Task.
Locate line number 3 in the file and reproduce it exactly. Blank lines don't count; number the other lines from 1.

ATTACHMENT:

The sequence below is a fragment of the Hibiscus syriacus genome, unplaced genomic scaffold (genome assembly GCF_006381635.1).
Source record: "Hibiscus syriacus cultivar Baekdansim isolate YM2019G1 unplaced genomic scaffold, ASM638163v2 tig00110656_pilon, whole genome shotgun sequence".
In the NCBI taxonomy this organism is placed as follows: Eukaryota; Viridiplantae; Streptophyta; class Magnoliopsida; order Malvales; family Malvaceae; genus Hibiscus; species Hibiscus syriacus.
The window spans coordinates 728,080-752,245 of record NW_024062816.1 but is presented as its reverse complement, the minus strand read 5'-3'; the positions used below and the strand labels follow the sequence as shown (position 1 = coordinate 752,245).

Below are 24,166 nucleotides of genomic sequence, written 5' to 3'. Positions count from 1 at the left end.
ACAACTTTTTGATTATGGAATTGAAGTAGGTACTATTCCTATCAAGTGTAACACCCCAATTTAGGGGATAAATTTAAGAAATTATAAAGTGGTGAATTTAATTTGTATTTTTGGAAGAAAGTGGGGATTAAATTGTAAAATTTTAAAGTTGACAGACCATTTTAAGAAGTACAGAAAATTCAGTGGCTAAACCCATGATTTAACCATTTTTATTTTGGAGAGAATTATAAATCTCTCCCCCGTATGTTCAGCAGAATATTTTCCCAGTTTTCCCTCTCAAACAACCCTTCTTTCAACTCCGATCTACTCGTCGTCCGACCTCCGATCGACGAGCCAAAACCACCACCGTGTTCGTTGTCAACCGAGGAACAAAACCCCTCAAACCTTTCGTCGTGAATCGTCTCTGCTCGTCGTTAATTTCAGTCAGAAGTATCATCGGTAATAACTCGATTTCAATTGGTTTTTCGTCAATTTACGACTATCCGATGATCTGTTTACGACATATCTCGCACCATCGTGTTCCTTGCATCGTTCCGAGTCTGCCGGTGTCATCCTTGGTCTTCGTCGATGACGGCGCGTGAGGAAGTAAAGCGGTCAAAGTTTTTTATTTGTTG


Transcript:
In the NCBI taxonomy this organism is placed as follows: Eukaryota; Viridiplantae; Streptophyta; class Magnoliopsida; order Malvales; family Malvaceae; genus Hibiscus; species Hibiscus syriacus.